But Huawei is now racing the clock. The majority of its devices are currently in the hands of millions of people globally who can still access Google’s Android. Now the company is trying to get its house in order before those consumers begin upgrading to new devices. As people transition from older Huawei or Honor handsets to the fresh crop of devices, many won’t realize they’re buying into a completely different version of Android and will be left bitterly disappointed.

A decade ago, many less tech-savvy consumers were similarly impacted when they bought new Windows Phones for the camera only to discover they couldn’t access most of the apps their friends had on Android or iOS.

Online retailers are taking note this time. Some are posting prominent warnings next to new Huawei devices to ward off a backlash from confused consumers who can’t figure out how to install WhatsApp, Instagram, or Uber.

Above: Huawei smartphone for sale on U.K. website

Such websites also provide detailed guides for customers, explaining the various processes they can go through to bridge at least part of this Google-sized gap. But people don’t like workarounds and they don’t like friction, which is where Huawei’s rivals stand to benefit.

Indeed, Huawei may have surpassed Samsung as the top dog in global smartphone shipments, but Samsung could be the big winner when Huawei’s customers look for brands unencumbered by app restrictions. Huawei can probably achieve some success in markets that are less reliant on apps and services from Google and other U.S. companies, like Russia, but the company’s chances of remaining a global powerhouse are slim if it can’t make core apps easily available to its users.

Sure, there will always be some users willing to try alternatives to market-leading apps, but not at any meaningful scale. In the end, it doesn’t matter how good your on-device AI is, or how amazing your camera is. That is the painful lesson Microsoft and Nokia learned with Windows Phone all those years ago.

Google’s TF-Coder tool automates machine learning model design

Researchers at Google Brain, one of Google’s AI research divisions, developed an automated tool for programming in machine learning frameworks like TensorFlow. They say it achieves better-than-human performance on some challenging development tasks, taking seconds to solve problems that take human programmers minutes to hours.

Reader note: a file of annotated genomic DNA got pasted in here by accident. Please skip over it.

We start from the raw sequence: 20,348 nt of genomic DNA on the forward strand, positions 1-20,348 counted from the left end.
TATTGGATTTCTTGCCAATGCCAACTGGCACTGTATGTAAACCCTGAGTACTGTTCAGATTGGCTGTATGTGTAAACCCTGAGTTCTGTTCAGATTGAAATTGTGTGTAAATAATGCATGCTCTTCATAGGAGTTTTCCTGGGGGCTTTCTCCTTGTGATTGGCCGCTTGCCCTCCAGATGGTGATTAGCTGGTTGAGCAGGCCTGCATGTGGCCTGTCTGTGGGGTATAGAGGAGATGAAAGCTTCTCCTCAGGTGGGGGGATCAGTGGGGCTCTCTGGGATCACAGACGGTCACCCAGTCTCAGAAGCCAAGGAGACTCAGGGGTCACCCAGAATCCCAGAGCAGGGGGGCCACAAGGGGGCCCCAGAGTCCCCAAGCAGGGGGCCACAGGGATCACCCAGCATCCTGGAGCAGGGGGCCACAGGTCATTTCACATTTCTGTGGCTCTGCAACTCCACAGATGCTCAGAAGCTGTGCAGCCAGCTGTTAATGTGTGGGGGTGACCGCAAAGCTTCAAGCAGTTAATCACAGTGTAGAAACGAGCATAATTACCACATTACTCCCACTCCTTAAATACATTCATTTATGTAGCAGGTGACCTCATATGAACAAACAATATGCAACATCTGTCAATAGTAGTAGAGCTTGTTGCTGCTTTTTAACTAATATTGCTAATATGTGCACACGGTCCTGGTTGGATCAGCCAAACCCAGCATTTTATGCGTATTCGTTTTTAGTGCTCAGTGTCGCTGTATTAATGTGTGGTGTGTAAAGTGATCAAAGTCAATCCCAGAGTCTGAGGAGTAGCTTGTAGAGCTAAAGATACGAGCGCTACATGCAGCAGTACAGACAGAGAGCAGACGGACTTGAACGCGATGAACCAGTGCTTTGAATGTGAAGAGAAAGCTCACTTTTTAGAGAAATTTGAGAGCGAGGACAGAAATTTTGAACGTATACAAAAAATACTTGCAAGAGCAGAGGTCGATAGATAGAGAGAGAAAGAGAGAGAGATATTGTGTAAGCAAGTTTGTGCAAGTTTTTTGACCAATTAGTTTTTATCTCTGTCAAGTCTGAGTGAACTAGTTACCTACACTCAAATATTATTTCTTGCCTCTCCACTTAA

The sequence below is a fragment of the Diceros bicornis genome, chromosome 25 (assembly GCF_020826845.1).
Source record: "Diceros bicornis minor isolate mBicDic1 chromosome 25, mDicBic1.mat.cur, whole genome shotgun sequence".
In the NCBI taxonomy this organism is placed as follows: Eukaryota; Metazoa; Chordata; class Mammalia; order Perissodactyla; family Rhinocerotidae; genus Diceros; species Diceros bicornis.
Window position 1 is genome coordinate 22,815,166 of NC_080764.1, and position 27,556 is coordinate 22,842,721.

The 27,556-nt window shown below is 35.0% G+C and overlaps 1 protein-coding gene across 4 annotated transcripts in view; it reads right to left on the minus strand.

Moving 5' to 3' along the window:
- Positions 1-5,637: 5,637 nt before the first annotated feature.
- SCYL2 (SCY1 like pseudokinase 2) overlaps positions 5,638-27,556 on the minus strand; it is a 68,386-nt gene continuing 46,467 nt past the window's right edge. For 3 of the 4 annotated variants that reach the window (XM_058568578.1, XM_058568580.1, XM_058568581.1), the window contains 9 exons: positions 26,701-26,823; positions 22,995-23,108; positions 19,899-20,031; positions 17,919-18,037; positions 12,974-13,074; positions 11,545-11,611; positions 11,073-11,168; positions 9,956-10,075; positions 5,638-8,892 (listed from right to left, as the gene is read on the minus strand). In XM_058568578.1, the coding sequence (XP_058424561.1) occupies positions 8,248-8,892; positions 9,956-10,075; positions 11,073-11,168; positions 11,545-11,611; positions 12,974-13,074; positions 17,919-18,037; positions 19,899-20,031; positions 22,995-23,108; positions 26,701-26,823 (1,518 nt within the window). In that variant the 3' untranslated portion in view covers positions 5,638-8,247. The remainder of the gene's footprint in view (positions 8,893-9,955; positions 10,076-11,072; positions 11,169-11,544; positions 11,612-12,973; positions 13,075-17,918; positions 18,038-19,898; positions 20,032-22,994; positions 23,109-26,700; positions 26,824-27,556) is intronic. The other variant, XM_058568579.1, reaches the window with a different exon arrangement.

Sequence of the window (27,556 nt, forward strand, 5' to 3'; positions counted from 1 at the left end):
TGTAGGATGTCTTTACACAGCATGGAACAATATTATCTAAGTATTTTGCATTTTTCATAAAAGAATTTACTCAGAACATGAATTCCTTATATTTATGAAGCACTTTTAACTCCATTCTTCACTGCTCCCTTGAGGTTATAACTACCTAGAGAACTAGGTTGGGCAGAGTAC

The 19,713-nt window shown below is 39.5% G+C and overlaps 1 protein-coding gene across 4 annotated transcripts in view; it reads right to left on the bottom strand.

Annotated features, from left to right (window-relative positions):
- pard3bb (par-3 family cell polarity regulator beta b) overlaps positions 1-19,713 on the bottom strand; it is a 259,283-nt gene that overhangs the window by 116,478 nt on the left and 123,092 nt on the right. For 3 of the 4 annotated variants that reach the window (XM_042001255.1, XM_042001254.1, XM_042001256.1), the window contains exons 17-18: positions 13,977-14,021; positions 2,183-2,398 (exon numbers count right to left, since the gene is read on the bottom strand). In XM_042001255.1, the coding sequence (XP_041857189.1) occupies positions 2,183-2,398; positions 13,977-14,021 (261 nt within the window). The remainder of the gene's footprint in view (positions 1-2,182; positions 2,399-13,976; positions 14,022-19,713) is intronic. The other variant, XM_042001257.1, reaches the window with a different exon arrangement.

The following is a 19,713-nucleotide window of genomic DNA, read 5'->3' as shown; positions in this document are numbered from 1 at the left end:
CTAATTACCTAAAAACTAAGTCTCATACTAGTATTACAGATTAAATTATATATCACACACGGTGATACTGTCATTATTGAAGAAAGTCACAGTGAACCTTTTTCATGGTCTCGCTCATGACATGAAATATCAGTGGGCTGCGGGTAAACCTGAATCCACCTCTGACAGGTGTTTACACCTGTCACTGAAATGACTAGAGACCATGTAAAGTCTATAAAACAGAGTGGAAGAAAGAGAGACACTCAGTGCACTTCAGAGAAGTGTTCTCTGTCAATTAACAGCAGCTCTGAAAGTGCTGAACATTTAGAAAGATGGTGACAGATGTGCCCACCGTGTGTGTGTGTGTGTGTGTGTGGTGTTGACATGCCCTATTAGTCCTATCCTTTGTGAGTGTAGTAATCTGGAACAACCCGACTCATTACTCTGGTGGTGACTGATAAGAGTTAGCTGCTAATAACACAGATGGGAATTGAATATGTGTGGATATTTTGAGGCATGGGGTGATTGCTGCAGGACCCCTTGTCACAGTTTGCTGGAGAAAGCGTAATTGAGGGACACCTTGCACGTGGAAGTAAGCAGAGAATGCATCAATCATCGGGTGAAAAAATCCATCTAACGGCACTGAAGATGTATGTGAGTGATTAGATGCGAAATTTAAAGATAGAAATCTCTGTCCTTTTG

Emerging AI techniques have resulted in breakthroughs across computer vision, audio processing, natural language processing, and robotics. Playing an important role are machine learning frameworks like TensorFlow, Facebook’s PyTorch, and MXNet, which enable researchers to develop and refine new models. But while these frameworks have eased the iterating and training of AI models, they have a steep learning curve because the paradigm of computing over tensors is quite different from traditional programming. (Tensors are algebraic objects that describe relationships between sets of things related to a vector space, and they’re a convenient data format in machine learning.) Most models require various tensor manipulations for data processing or cleaning, custom loss functions, and accuracy metrics that must implemented within the constraints of a framework.

The researchers’ TF-Coder tool aims to synthesize tensor manipulation programs from input and output examples and natural language descriptions. Per-operation weights allow TF-Coder to enumerate over TensorFlow expressions in order of increasing complexity, while a novel type- and value-based filtering system handles constraints imposed by the TensorFlow library. A separate framework combines predictions from multiple independent machine learning models that choose operations to prioritize during operations searches, conditioned on features of the input and output tensors and the natural language description of a task. This helps tailor the searches to fit the particular synthesis task at hand.



TF-Coder considers 134 tensor-manipulation operations of the 500 in TensorFlow including reshapes, filters, aggregations, maps, indexing, slicing, grouping, sorting, and mathematical operations. It’s able to handle problems involving compositions of four or five different operations and data structures of 10 or more components, which have little room for error as the shapes and data types must be compatible throughout.